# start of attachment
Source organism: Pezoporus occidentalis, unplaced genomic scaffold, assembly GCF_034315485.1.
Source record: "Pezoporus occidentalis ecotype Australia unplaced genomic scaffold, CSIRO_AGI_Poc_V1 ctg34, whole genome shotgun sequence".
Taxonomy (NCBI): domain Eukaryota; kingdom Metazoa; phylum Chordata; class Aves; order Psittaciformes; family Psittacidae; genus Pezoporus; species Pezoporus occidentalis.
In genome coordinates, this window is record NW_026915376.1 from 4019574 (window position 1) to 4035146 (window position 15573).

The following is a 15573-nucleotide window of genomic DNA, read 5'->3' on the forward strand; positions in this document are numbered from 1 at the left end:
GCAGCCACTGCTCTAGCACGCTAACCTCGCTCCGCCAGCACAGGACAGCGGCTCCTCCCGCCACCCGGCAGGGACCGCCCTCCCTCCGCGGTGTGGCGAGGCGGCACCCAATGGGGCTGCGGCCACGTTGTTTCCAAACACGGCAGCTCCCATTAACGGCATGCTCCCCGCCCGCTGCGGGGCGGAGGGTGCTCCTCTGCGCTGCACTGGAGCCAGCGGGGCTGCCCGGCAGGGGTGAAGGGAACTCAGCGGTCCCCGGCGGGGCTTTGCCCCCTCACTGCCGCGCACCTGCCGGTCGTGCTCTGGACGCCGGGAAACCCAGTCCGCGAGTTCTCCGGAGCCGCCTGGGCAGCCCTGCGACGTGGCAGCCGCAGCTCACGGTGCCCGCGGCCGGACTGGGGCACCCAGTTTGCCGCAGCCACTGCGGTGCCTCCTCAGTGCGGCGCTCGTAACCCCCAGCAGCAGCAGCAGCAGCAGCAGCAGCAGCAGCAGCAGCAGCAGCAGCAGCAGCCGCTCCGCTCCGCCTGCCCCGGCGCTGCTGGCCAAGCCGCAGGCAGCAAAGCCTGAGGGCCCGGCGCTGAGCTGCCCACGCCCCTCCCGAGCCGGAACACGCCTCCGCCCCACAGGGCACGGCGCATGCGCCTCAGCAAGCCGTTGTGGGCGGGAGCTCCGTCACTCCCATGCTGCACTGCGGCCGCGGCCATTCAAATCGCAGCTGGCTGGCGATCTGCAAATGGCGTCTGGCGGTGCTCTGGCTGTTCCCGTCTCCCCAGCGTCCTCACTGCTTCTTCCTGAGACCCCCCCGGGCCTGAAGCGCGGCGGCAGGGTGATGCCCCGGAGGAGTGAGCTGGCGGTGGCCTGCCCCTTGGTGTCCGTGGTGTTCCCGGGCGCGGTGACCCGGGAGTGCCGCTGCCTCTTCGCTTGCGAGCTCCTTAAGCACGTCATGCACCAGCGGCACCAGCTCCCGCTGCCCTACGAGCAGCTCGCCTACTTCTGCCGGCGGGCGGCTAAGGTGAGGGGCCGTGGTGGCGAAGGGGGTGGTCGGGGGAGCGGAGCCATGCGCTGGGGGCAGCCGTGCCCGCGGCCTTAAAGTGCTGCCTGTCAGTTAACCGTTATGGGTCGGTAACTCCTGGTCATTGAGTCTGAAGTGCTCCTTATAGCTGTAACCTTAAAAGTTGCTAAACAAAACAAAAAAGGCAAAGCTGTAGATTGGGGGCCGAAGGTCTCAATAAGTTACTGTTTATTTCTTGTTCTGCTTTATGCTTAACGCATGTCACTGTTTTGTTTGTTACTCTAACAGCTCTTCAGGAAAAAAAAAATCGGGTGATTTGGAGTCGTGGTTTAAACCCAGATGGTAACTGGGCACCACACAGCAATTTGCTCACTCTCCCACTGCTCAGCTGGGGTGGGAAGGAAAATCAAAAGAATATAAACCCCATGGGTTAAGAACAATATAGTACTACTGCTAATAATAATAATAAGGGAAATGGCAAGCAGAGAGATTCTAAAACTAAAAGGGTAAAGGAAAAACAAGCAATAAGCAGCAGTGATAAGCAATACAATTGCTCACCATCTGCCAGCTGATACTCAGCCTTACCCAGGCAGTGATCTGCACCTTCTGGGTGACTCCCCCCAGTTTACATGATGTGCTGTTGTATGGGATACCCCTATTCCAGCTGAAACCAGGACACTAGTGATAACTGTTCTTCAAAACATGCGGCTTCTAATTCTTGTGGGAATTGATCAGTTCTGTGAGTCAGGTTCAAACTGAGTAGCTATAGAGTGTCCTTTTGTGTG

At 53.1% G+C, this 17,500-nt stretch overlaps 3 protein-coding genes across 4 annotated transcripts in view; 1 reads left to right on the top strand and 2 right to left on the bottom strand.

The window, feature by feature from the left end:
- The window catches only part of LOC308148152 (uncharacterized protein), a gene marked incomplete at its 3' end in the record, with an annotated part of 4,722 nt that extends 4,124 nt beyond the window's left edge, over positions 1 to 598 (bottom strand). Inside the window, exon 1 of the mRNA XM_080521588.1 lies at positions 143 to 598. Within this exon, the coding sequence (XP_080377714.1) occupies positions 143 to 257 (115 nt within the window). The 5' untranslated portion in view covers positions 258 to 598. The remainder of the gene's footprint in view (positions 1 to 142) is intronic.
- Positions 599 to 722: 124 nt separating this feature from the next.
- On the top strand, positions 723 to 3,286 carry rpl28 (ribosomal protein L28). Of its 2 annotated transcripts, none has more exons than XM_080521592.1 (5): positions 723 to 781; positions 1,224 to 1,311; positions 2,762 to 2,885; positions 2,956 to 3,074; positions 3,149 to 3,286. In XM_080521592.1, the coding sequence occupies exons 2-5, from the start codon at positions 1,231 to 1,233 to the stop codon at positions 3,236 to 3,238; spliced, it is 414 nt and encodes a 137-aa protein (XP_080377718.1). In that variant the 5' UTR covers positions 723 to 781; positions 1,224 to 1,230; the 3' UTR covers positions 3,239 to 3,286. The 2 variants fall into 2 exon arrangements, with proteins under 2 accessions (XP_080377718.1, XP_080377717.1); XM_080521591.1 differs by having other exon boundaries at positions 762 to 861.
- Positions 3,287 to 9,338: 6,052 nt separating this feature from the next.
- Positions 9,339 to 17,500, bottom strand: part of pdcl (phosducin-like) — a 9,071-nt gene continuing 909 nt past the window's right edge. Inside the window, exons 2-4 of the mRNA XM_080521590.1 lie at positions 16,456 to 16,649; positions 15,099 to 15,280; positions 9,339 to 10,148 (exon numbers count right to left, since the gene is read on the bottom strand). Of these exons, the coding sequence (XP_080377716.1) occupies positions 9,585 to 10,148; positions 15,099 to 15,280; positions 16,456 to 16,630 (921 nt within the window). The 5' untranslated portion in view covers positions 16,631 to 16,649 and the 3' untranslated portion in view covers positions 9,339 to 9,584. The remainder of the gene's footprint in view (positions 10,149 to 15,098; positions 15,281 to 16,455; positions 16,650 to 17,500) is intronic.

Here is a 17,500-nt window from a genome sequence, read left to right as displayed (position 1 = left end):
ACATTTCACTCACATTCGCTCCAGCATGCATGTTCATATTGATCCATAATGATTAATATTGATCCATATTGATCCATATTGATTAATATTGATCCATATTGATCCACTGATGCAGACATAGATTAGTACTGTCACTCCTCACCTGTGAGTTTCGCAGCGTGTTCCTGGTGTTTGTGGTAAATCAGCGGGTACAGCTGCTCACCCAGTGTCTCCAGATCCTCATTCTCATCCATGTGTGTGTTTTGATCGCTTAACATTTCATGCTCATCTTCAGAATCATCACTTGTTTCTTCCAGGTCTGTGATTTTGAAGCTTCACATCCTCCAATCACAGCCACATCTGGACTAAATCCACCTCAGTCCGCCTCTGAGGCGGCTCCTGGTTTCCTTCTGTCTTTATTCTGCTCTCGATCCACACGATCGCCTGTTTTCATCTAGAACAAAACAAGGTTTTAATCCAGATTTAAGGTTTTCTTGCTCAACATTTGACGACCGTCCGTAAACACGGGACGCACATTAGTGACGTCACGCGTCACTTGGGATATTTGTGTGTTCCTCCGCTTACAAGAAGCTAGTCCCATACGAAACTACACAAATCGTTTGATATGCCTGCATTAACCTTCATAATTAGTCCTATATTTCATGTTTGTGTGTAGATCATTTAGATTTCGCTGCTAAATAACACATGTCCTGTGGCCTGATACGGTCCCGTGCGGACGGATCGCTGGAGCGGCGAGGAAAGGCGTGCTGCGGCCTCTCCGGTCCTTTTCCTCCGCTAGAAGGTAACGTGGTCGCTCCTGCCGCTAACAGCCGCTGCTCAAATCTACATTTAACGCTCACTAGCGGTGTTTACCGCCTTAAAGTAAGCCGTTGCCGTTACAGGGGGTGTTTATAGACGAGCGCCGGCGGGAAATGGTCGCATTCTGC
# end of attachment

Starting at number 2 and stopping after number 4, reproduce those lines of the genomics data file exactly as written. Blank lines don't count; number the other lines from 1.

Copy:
Source record: "Pezoporus occidentalis ecotype Australia unplaced genomic scaffold, CSIRO_AGI_Poc_V1 ctg34, whole genome shotgun sequence".
Taxonomy (NCBI): domain Eukaryota; kingdom Metazoa; phylum Chordata; class Aves; order Psittaciformes; family Psittacidae; genus Pezoporus; species Pezoporus occidentalis.
In genome coordinates, this window is record NW_026915376.1 from 4019574 (window position 1) to 4035146 (window position 15573).